Publications & Statements by Imam

11/05/05: Place anti-Israel remarks in context

11-5-2005

Detroit News Faith and policy
Place anti-Israel remarks in context

Controversy has surrounded President Mahmoud Ahmedinejad of the Islamic Republic of Iran since making a highly criticized speech about Israel at a Teheran conference entitled "A World without Zionism." As an American Muslim, I would like to provide my personal opinion on some context of what the Iranian president meant when he reportedly said Israel is a "disgraceful blot" that should be "wiped off the map." My point is not to defend what he said, but to clarify some politicial double standards related to this issue.

During the eight years of the Khatami presidency in Iran, he tried repeatedly to engage the world and especially Israel in a meaningful dialogue about the Palestinian issue. But Israel remained hostile to Iran, and on numerous occasions threatened Iran with military and possibly nuclear attacks. Why was there no similar media frenzy when Israel called for regime change in Iran?

Ahmadinejad, like many Americans, objects to Israel's hostile behavior against the Palestinian people. After almost 60 years of United Nations resolutions on the occupation, Israel continues to refuse to abide by international law.

Admadinejad's statement reflects the growing frustration of billions of people who are weary of Israel's refusal to fulfill its legal obligations to the Arabs. Israel continues to stockpile more than 200 nuclear missiles and refuses to sign a nuclear nonproliferation agreement. We are faced with a nuclear proliferation crisis that threatens the safety not only of Palestine, but every country within reach of Israel's weapons.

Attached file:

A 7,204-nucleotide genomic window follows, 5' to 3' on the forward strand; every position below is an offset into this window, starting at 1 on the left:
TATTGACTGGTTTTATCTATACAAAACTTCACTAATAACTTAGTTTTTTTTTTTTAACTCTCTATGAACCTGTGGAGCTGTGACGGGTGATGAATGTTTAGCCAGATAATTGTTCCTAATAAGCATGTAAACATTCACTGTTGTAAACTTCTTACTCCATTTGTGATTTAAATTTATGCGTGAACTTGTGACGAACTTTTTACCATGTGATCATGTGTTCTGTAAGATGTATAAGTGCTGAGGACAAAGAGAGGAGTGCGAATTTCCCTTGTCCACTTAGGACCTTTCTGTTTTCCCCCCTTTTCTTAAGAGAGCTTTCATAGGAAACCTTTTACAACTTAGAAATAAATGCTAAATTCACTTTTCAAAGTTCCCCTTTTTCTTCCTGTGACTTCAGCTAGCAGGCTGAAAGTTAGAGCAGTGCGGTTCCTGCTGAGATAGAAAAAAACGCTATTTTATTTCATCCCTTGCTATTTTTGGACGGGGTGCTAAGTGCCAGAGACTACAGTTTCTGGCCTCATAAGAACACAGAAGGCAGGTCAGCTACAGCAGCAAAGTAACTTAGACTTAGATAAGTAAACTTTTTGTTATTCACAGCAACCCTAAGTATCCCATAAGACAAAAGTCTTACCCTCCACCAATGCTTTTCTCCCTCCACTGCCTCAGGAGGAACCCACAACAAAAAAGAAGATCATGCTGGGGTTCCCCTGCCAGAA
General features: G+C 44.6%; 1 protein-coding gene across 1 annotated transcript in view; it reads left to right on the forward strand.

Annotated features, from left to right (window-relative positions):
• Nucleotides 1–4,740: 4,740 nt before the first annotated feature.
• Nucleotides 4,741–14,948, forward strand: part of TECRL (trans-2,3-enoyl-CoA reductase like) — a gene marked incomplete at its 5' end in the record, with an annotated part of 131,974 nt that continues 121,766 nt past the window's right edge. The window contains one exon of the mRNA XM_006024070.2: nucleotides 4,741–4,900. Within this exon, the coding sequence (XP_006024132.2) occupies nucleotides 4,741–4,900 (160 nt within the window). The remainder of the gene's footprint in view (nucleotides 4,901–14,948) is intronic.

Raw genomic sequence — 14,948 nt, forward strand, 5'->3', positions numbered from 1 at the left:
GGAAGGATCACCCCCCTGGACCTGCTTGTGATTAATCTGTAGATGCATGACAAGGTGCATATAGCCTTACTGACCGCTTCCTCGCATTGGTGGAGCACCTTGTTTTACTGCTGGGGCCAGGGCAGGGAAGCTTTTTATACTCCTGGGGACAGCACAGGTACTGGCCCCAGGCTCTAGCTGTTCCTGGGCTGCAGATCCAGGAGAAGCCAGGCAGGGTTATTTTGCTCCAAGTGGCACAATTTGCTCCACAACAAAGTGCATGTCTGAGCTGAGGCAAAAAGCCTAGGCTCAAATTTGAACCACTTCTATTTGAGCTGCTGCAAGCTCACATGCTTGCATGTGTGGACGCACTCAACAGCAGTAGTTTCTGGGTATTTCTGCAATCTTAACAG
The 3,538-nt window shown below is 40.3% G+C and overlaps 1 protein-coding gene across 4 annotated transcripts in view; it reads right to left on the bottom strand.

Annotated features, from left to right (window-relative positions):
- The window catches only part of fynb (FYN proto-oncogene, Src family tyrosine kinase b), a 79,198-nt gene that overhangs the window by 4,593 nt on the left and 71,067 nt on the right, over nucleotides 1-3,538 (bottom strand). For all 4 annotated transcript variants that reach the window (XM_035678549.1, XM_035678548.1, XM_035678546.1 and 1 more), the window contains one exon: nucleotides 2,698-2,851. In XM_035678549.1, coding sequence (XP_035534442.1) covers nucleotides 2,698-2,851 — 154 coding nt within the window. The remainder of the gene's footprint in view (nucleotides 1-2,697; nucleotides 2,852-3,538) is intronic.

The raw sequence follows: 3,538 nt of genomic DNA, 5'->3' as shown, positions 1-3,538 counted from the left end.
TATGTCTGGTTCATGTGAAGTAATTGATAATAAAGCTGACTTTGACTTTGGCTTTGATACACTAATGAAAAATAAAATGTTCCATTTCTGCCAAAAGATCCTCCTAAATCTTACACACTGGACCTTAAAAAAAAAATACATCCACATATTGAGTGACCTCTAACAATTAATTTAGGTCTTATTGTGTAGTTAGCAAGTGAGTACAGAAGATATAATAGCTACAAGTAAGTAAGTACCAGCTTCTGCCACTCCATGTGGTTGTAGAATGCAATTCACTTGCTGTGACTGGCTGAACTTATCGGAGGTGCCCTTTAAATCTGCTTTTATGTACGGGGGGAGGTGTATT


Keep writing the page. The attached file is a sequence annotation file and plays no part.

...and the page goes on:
Radical words can hurt feelings, yet Israel's policy in the region has caused more than merely hurt feelings. Because Israel was created by war and the expulsion of the Palestinian people from their homes, of course those benefiting from these tragedies will react with guilt-related panic when call for justice for Palestinians.

It is very clear that Ahmadinejad was not making an anti-Semitic statement. Jews live in Iran and have representatives in the Parliament. The Iranian president was referring to Israel's unjust political system.

In fact, the Iranian president's quip can best be understood in the American context of the Declaration of Independence:

"We hold these truths to be self-evident, that all men are created equal, that they are endowed by their Creator with certain unalienable Rights that among these are Life, Liberty and the pursuit of Happiness. That to secure these rights, Governments are instituted among Men, deriving their just powers from the consent of the governed."

Americans fought a civil war and struggled for a century to end racial discrimination. "One man, one vote" worked for us here in the United States, and it is worth a try in the Holy Land. Rather than exaggerate the significance of a few angry words, we must remain focused on the keys to peace and prosperity. Iran's provocative words offer a basis for a real dialogue and lasting peace. We must deal with Israel honestly and stop walking on eggshells.

Israel must end the property confiscation of ethnic groups considered "inferior" to Jews. Israel must stop instigating violent conflicts in the Muslim world. Israel must return the occupied territories back to its original owners.

The tensions between Iran and Israel will cease with Israel's fulfillment of its humanitarian and international obligations.

Imam Mohammad Ali Elahi heads the Islamic House of Wisdom in Dearborn Heights.